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The Minnesota Chamber of Commerce’s Bill Blazar writes on the LearnmoreMN blog that the state is putting too much into remedial education in college, and calls for change in the K-12 system.
He advocates alternative teacher licensure as a way to get professionals more quickly into the classroom without having to go through the usual teacher education route.
Colleges and universities should “become active supporters of alternative licensure,” in part by developing curricula for such teachers — as Hamline does for the Teach for America program.
Institutions also could adjust admission requirements: Accept students only if their respective high schools provide the remedial work so students are ready for college.
Earlier this year, I read some sobering stats on the cost of remedial coursework. It was brought on by a Rochester Post-Bulletin article in which Rochester Area Economic Development Inc. President Gary W. Smith — who recently won a primary for a school board seat — told the paper that 60 percent of students who graduate high school for Rochester Community and Technical College need remedial education.
(“Batting .400 is nice” in baseball, he said, but not in education.)
That makes Rochester’s remedial studies rate higher than the community college average of 42 percent posted by the Associated Press earlier this year, though an RCTC spokesman said that high rate may be due to his college’s higher-than-average standards.
(For comparison: For four-year colleges, about a third of all students have taken a remedial course.)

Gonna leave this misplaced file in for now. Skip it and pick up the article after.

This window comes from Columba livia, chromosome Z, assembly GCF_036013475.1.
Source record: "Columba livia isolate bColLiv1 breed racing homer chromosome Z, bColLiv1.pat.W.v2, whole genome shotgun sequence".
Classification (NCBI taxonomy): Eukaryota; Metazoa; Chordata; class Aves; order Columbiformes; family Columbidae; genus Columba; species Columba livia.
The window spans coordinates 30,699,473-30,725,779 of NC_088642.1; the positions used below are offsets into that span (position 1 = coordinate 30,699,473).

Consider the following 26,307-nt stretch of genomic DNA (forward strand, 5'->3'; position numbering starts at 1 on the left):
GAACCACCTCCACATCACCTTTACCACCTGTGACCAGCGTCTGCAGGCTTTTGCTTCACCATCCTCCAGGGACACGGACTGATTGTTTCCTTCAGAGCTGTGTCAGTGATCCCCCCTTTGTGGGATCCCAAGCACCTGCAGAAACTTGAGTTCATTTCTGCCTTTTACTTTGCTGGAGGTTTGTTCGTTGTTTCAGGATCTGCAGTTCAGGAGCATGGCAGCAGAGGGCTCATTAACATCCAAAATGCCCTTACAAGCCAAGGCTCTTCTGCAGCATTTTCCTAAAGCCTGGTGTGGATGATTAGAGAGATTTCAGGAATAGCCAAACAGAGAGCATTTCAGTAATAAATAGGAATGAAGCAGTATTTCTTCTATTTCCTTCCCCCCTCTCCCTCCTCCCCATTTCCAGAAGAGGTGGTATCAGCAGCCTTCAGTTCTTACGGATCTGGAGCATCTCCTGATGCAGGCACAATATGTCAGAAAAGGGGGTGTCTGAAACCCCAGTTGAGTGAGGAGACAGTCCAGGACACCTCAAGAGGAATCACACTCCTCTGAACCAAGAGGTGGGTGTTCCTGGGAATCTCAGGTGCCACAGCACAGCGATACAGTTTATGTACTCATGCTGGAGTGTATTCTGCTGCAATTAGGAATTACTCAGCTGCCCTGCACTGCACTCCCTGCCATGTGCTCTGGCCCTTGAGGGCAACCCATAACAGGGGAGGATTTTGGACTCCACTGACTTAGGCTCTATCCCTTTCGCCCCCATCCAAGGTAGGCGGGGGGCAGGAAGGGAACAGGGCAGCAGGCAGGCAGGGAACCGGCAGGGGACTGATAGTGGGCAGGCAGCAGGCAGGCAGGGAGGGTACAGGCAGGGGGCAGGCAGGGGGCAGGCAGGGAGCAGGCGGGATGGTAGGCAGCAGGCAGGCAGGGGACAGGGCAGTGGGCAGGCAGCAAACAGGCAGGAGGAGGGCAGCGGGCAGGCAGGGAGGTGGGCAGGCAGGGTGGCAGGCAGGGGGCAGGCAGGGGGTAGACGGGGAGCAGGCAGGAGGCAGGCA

The kicker? A 2008 study quoted in the story said almost four out of five people in the remedial courses had been B students or better in high school.
There has long been a debate over who is to blame for the remedial mess. Colleges say students arrive unprepared. K-12 officials say colleges aren’t training aspiring teachers well enough. It’s an issue that U.S. Secretary of Education Arne Duncan recently jumped into at a meeting of higher-ed and school leaders in Minneapolis, where he urged greater collaboration between the two systems.
As it is, as soon as graduates walk off that high school graduation stage, they simply become the concern of the next institution. Should the education system deal with the issue in the first stage or the second? Or should the state combine both into a K-14 or K-16 system?
(Former DFL gubernatorial candidate Matt Entenza advocated a merger of the state Department of Education and the Office of Higher Education, but that might be a different issue.)
In any case, handling it at the second stage is expensive, as the AP story points out:
The Alliance for Excellent Education estimates the nation loses $3.7 billion a year because students are not learning basic needed skills, including $1.4 billion to provide remedial education for students who have recently completed high school.
The Alliance president puts it bluntly: “From taxpayers’ standpoint, remediation is paying for the same education twice.”